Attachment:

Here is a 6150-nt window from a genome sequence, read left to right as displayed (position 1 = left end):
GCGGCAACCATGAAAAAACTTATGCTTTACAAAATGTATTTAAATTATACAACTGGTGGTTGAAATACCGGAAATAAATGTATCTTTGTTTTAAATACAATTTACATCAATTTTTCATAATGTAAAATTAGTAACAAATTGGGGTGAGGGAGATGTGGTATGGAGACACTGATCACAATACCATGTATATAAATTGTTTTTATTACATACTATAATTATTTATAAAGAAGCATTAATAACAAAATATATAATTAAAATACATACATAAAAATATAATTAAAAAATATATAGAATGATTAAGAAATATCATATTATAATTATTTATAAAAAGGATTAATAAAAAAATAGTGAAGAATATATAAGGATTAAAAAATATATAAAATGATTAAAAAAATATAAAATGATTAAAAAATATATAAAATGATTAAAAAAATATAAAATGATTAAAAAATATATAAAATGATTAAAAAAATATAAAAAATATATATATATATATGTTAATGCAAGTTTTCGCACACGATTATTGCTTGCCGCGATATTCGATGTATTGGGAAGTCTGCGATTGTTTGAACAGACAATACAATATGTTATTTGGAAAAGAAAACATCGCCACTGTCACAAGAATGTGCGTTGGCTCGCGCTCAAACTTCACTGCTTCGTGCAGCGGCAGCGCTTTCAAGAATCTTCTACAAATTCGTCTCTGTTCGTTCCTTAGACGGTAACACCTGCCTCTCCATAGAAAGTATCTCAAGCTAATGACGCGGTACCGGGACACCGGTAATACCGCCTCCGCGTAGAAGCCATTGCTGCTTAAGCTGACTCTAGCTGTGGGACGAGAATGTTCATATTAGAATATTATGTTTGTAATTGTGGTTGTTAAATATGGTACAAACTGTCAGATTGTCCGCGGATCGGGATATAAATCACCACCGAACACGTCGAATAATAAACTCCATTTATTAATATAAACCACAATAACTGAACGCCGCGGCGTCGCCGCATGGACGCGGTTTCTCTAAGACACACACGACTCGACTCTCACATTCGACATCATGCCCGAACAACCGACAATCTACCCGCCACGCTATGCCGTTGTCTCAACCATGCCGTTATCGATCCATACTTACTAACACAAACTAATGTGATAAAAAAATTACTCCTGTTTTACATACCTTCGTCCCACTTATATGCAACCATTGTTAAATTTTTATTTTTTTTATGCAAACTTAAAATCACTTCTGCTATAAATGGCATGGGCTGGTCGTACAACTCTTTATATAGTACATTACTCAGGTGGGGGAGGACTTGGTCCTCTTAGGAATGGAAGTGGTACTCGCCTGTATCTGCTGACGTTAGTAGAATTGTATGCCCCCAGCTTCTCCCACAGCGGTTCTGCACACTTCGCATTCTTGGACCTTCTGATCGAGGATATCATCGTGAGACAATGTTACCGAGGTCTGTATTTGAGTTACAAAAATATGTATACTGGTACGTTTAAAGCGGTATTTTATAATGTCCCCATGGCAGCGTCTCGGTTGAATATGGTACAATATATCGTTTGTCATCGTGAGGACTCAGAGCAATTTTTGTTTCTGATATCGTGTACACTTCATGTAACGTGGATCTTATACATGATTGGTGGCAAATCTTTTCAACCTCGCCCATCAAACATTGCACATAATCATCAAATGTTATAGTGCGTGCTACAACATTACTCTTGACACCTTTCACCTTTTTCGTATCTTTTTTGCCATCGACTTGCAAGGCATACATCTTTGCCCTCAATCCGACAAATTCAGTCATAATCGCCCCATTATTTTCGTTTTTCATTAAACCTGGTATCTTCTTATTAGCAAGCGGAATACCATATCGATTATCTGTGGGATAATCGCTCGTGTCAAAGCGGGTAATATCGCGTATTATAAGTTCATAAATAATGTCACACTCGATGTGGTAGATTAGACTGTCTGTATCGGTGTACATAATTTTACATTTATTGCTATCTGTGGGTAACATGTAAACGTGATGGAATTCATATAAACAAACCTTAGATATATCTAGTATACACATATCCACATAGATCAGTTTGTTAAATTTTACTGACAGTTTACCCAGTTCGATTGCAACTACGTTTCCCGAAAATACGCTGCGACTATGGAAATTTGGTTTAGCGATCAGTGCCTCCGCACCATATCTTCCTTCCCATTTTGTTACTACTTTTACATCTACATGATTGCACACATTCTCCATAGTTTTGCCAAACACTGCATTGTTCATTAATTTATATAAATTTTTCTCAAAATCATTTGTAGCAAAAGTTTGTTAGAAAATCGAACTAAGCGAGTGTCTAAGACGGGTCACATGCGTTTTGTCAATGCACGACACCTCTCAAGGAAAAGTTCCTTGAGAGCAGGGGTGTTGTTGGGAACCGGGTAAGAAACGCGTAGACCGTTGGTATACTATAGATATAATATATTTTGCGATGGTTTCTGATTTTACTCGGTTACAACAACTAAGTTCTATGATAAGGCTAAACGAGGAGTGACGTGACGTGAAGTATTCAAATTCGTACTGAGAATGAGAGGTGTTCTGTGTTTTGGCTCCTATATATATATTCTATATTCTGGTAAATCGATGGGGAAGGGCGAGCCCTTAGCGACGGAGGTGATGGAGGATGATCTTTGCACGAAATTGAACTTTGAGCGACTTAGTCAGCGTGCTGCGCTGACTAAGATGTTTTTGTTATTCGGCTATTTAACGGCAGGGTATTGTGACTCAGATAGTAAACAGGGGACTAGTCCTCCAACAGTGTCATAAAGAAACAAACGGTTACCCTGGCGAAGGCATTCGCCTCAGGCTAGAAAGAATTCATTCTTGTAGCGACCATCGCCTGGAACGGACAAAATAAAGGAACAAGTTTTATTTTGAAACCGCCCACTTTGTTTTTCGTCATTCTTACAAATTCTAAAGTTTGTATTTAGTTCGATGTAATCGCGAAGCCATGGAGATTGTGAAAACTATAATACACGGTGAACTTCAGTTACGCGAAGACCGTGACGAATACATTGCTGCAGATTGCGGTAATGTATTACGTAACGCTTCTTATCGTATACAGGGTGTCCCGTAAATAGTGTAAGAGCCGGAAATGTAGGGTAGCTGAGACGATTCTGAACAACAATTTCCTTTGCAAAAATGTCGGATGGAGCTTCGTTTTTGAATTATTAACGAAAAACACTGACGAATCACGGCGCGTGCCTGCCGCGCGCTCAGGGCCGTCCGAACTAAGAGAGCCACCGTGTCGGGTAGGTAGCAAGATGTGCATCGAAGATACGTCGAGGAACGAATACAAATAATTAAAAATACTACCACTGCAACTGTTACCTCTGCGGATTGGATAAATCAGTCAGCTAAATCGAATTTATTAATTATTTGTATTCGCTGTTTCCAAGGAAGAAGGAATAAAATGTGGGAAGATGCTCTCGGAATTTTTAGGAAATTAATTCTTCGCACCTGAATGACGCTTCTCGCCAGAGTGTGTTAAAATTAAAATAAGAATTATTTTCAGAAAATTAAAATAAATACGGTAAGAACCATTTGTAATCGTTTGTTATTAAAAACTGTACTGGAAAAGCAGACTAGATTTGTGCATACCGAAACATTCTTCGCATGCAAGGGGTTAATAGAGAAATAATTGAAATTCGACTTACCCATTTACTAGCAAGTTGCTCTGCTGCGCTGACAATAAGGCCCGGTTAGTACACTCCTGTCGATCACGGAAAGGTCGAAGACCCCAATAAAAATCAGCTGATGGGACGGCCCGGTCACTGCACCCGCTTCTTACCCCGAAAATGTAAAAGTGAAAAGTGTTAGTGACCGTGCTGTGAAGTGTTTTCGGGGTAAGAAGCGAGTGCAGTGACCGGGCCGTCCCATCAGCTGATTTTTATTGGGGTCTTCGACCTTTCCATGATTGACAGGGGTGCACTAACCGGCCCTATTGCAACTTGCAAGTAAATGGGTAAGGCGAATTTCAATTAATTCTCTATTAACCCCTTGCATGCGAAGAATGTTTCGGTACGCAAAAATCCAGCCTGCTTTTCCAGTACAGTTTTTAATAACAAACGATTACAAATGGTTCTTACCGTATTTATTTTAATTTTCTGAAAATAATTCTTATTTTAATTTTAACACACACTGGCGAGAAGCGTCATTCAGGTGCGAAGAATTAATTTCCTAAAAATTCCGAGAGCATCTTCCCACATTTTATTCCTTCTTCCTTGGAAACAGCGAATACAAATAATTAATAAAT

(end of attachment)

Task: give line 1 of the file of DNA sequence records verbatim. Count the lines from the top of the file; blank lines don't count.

Here is a 6150-nt window from a genome sequence, read left to right as displayed (position 1 = left end):